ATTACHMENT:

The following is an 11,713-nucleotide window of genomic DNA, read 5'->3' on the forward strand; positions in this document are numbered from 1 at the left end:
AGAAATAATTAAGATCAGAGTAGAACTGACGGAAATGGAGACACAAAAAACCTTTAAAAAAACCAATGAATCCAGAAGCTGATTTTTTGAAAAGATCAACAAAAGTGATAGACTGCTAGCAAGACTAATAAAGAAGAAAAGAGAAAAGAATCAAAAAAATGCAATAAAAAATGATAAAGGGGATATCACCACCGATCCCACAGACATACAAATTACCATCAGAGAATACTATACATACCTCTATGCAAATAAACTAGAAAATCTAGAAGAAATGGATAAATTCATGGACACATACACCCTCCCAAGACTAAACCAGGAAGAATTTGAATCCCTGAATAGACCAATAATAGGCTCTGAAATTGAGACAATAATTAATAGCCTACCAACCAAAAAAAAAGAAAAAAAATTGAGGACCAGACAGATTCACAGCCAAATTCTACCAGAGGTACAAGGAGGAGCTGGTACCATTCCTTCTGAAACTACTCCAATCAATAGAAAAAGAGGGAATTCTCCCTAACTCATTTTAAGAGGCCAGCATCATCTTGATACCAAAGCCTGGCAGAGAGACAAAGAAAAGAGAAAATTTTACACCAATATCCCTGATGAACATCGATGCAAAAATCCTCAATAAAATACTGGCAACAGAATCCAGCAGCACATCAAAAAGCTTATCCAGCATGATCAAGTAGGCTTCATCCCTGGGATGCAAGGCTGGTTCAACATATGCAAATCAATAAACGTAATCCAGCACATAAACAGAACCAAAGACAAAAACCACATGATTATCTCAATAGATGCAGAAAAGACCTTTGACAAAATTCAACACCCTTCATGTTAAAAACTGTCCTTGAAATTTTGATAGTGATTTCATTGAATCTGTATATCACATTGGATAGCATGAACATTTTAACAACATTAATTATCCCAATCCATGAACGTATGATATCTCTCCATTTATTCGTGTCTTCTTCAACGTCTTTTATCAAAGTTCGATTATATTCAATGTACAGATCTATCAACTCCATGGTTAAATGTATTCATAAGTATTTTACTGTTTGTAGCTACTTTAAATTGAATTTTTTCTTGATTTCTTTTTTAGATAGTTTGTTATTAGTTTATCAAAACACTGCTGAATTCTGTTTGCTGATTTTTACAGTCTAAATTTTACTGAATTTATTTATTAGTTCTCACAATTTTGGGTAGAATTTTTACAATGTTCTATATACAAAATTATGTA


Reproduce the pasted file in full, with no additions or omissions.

The following is an 11,713-nucleotide window of genomic DNA, read 5'->3' on the forward strand; positions in this document are numbered from 1 at the left end:
AGAAATAATTAAGATCAGAGTAGAACTGACGGAAATGGAGACACAAAAAACCTTTAAAAAAACCAATGAATCCAGAAGCTGATTTTTTGAAAAGATCAACAAAAGTGATAGACTGCTAGCAAGACTAATAAAGAAGAAAAGAGAAAAGAATCAAAAAAATGCAATAAAAAATGATAAAGGGGATATCACCACCGATCCCACAGACATACAAATTACCATCAGAGAATACTATACATACCTCTATGCAAATAAACTAGAAAATCTAGAAGAAATGGATAAATTCATGGACACATACACCCTCCCAAGACTAAACCAGGAAGAATTTGAATCCCTGAATAGACCAATAATAGGCTCTGAAATTGAGACAATAATTAATAGCCTACCAACCAAAAAAAAAGAAAAAAAATTGAGGACCAGACAGATTCACAGCCAAATTCTACCAGAGGTACAAGGAGGAGCTGGTACCATTCCTTCTGAAACTACTCCAATCAATAGAAAAAGAGGGAATTCTCCCTAACTCATTTTAAGAGGCCAGCATCATCTTGATACCAAAGCCTGGCAGAGAGACAAAGAAAAGAGAAAATTTTACACCAATATCCCTGATGAACATCGATGCAAAAATCCTCAATAAAATACTGGCAACAGAATCCAGCAGCACATCAAAAAGCTTATCCAGCATGATCAAGTAGGCTTCATCCCTGGGATGCAAGGCTGGTTCAACATATGCAAATCAATAAACGTAATCCAGCACATAAACAGAACCAAAGACAAAAACCACATGATTATCTCAATAGATGCAGAAAAGACCTTTGACAAAATTCAACACCCTTCATGTTAAAAACTGTCCTTGAAATTTTGATAGTGATTTCATTGAATCTGTATATCACATTGGATAGCATGAACATTTTAACAACATTAATTATCCCAATCCATGAACGTATGATATCTCTCCATTTATTCGTGTCTTCTTCAACGTCTTTTATCAAAGTTCGATTATATTCAATGTACAGATCTATCAACTCCATGGTTAAATGTATTCATAAGTATTTTACTGTTTGTAGCTACTTTAAATTGAATTTTTTCTTGATTTCTTTTTTAGATAGTTTGTTATTAGTTTATCAAAACACTGCTGAATTCTGTTTGCTGATTTTTACAGTCTAAATTTTACTGAATTTATTTATTAGTTCTCACAATTTTGGGTAGAATTTTTACAATGTTCTATATACAAAATTATGTA